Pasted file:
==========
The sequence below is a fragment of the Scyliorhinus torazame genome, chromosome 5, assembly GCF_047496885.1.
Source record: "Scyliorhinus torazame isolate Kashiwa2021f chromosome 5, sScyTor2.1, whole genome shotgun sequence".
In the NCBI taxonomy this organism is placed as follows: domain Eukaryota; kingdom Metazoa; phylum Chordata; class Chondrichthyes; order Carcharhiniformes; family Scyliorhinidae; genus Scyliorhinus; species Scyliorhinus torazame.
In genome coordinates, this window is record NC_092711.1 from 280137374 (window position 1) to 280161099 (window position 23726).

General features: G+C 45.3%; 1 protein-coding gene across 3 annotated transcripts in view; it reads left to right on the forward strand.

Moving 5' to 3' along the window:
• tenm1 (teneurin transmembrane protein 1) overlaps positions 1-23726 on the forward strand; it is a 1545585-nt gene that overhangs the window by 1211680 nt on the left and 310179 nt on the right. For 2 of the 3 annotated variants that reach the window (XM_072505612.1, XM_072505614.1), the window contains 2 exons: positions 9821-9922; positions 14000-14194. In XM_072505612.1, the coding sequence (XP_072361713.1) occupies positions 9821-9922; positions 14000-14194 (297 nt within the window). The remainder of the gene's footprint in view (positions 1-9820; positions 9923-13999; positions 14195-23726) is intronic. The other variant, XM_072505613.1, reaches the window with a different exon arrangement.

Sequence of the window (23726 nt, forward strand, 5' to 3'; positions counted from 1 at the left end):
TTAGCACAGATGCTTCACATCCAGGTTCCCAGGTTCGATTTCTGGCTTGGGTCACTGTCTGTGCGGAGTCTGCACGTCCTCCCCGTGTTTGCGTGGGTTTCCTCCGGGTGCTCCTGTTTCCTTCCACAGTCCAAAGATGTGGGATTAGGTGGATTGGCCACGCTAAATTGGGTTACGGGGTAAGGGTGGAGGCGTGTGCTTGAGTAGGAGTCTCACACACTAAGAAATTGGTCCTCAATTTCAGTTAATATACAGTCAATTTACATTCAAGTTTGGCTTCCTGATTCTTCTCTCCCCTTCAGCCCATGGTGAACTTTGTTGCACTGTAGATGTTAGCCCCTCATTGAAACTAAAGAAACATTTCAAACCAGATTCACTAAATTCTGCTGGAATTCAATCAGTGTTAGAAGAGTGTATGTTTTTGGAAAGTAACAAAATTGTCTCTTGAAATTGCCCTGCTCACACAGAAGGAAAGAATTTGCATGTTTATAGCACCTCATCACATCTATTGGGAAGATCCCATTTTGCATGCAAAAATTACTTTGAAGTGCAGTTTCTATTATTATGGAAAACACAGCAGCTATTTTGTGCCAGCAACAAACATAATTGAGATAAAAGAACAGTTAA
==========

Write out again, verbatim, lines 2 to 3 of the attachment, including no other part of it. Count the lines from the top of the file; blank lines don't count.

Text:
Source record: "Scyliorhinus torazame isolate Kashiwa2021f chromosome 5, sScyTor2.1, whole genome shotgun sequence".
In the NCBI taxonomy this organism is placed as follows: domain Eukaryota; kingdom Metazoa; phylum Chordata; class Chondrichthyes; order Carcharhiniformes; family Scyliorhinidae; genus Scyliorhinus; species Scyliorhinus torazame.